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So I've read about this thing called SOLID (mixed with) Writing Testable Code. And then specifically about the D part. How does one follow these guidelines when using primitive types or Methods/Classes provided by the language library.

Does one also need to use Dependency Injection for arrays (java (new int[64]) or class members of say, a FileWriter?. Do these need to be injected using DI or can the class still instantiate them?

How far should you go to following the above guidelines?

I am not looking for a language-specific answer (if possible). IMHO the answer should apply to, for ex, PHP, Python Java, heck, even C

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2 Answers 2

up vote 4 down vote accepted

You usually don't inject primitives or DTO/POJO-like objects. Reason is that those are:

  1. Simple value holders without much business/domain logic associated
  2. Easily stubbed without any extra tools (creating array of fake data for test is not problematic)

FileWriter is different as it's in exact opposition to points above. I can't simply stub it in test and make it work without few strong assumptions - like, I assume every future developer running this code will have certain file on his machine. This usually is no-go for unit tests and one of the reasons why DI is applied in those cases.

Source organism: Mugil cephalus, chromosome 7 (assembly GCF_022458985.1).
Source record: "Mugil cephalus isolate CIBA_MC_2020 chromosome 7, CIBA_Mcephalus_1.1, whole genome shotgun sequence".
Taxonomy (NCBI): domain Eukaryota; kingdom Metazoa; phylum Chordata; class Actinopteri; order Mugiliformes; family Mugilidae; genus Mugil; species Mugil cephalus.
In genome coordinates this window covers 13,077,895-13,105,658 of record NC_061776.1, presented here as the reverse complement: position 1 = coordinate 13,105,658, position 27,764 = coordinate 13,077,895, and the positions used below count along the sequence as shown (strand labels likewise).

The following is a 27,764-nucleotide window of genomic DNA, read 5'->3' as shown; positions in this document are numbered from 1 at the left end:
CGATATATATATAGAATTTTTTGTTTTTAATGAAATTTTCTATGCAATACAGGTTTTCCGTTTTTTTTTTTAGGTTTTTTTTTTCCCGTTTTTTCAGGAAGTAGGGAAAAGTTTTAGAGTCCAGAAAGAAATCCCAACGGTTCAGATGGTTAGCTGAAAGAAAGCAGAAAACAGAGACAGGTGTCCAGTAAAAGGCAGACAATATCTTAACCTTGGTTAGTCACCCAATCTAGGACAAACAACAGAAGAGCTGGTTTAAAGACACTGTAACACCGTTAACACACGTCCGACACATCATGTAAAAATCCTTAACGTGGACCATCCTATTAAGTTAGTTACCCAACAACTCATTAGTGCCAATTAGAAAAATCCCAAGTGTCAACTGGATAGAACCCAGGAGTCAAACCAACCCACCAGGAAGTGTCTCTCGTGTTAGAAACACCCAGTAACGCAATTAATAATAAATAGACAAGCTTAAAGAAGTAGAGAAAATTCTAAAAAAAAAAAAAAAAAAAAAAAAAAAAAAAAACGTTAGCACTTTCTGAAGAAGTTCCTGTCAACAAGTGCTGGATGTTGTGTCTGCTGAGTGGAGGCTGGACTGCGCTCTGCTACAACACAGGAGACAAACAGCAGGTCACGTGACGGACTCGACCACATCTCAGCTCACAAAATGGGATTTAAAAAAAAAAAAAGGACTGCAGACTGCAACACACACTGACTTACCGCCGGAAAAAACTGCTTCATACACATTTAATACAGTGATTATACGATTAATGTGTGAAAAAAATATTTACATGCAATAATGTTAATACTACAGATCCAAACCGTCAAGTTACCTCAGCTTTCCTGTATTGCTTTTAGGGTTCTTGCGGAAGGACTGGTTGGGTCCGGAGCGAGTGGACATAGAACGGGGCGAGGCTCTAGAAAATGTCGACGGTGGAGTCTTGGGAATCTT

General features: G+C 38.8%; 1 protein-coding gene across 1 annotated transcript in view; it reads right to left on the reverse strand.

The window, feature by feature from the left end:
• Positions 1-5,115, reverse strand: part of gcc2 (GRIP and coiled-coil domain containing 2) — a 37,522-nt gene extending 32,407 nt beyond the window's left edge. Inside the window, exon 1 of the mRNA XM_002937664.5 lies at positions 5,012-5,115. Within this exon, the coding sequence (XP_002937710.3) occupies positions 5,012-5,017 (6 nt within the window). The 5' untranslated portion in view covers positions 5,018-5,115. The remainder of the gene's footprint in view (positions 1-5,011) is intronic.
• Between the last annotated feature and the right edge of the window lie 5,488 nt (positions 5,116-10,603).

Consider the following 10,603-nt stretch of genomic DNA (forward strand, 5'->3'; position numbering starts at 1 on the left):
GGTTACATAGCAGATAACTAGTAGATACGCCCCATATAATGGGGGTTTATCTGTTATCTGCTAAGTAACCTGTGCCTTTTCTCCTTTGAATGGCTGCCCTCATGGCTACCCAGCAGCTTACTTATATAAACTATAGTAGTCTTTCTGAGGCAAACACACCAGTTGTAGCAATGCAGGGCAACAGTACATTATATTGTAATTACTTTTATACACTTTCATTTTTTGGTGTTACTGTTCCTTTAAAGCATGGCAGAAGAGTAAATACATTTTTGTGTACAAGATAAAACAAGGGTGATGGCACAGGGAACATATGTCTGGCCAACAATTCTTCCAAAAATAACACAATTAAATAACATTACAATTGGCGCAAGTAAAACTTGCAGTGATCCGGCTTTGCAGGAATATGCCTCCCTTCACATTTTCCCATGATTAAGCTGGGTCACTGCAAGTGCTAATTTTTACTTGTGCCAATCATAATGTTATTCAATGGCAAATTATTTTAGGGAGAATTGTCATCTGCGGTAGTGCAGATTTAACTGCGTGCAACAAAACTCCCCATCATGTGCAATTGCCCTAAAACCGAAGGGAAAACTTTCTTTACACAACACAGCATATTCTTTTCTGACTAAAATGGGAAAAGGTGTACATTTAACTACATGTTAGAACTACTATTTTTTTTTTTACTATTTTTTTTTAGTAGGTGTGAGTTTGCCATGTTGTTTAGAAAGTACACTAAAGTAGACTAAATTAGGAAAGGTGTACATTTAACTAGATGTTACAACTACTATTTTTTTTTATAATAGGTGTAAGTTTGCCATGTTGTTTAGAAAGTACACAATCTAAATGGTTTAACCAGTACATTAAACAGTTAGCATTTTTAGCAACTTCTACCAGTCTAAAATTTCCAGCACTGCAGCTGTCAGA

Those problems come from fact that FileWriter serves as communication point between two unrelated components - your application and file system. Any class doing this kind of integration (between your app and DB/network/file/REST etc.) in most cases should be abstracted and injected.

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Injecting arrays is overkill. Injecting a file writer is an absolute must. In fact injecting the writer is not enough. File writers interacts heavily with the outside world, and you do not want that. A file writer should be wrapped in its own class, and never be called directly.

Instead, inject an interface of the FileWriterWrapper. Thus the depency is controlled. Further, file interaction in unit test is a major pain. Avoid it at any cost. The same goes for database interaction. In fact all interaction with the outside world should be stubbed/mocked in unit tests.

The beauty is, that SOLID design and testability goes hand in hand. Good design means testable code. If you find it hard to test a some code, it usually indicates that there is a flaw in your design.

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